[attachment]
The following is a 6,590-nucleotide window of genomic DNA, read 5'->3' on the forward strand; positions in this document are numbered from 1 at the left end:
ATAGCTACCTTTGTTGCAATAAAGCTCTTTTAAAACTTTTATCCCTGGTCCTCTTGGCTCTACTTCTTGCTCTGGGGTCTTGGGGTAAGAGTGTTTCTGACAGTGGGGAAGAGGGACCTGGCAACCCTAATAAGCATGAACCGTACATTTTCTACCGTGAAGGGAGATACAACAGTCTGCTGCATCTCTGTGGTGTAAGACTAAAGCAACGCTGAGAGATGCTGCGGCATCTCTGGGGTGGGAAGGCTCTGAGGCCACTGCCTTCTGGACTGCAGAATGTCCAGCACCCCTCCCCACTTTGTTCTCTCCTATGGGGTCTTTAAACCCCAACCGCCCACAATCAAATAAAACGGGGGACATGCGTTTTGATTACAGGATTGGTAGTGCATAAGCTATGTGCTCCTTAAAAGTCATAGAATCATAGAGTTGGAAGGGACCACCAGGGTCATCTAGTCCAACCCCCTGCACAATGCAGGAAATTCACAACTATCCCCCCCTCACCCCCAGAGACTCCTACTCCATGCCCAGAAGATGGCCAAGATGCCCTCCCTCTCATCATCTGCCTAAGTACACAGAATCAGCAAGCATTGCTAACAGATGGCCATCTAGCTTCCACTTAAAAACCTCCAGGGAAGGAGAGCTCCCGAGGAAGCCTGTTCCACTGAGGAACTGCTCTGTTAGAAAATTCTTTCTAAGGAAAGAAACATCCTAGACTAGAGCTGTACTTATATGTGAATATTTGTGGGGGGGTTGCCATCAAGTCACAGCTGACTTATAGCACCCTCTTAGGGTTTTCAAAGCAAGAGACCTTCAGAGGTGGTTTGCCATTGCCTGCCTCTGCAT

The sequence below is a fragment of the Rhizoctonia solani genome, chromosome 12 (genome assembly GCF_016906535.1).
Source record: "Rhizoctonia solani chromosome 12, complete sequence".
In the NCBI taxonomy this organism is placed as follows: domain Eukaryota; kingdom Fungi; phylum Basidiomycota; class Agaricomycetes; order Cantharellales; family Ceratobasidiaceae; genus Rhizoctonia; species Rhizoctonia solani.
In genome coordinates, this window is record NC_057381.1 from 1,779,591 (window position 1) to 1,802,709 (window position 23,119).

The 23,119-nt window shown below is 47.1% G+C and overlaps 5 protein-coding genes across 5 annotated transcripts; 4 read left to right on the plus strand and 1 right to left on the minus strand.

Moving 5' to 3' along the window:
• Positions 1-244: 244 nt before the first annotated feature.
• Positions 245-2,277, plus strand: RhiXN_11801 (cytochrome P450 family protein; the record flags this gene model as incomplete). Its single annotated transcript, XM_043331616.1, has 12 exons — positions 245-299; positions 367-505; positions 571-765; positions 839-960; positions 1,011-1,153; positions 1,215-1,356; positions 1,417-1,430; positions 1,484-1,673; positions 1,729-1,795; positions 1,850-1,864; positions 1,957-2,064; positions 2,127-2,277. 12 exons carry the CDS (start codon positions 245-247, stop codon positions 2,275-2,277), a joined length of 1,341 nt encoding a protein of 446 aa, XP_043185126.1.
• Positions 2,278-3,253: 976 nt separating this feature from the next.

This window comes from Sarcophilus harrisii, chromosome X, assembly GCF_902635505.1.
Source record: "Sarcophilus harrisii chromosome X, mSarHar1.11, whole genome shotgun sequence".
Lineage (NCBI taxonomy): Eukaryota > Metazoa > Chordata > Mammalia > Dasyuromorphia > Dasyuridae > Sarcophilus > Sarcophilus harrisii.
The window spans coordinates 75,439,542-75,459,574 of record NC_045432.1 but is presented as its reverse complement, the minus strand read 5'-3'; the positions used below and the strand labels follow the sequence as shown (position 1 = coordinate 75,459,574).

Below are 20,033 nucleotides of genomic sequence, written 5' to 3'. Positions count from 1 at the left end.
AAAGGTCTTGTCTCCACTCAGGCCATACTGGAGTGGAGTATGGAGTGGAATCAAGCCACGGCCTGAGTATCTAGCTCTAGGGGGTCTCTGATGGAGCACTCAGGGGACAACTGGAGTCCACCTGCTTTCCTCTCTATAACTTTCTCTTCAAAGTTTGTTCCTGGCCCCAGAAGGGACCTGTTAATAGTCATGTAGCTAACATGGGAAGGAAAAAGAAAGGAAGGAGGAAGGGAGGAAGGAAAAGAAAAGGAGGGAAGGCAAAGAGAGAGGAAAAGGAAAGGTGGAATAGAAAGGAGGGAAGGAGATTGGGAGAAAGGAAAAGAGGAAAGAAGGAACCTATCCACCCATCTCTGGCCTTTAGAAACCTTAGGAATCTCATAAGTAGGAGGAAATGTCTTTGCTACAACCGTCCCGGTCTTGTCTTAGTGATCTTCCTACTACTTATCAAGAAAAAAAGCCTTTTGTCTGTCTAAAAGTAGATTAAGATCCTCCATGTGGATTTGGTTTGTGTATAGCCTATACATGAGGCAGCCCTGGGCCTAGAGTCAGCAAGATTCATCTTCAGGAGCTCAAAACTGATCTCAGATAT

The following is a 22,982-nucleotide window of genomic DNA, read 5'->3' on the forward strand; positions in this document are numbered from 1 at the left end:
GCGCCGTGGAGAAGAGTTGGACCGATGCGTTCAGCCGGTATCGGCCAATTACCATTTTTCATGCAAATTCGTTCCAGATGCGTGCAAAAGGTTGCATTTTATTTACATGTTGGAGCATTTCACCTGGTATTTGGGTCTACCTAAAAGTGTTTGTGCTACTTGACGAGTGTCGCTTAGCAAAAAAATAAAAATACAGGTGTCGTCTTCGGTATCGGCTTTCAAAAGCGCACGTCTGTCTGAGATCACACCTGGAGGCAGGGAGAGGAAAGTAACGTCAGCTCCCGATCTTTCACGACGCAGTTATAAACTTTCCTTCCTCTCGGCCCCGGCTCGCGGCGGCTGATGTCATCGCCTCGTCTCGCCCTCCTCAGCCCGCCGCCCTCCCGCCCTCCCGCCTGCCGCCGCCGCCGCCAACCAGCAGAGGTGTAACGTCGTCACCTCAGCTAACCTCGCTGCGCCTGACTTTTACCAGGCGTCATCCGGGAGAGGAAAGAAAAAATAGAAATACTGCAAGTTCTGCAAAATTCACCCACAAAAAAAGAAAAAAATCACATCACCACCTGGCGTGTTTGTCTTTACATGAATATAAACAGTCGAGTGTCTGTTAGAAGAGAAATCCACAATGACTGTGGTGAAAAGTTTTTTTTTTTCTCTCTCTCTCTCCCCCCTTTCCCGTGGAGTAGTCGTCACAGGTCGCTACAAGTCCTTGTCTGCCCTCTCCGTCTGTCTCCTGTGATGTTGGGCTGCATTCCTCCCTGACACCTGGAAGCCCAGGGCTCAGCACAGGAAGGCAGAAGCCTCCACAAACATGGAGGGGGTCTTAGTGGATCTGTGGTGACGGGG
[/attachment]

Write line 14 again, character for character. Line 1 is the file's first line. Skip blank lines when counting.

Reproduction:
Lineage (NCBI taxonomy): Eukaryota > Metazoa > Chordata > Mammalia > Dasyuromorphia > Dasyuridae > Sarcophilus > Sarcophilus harrisii.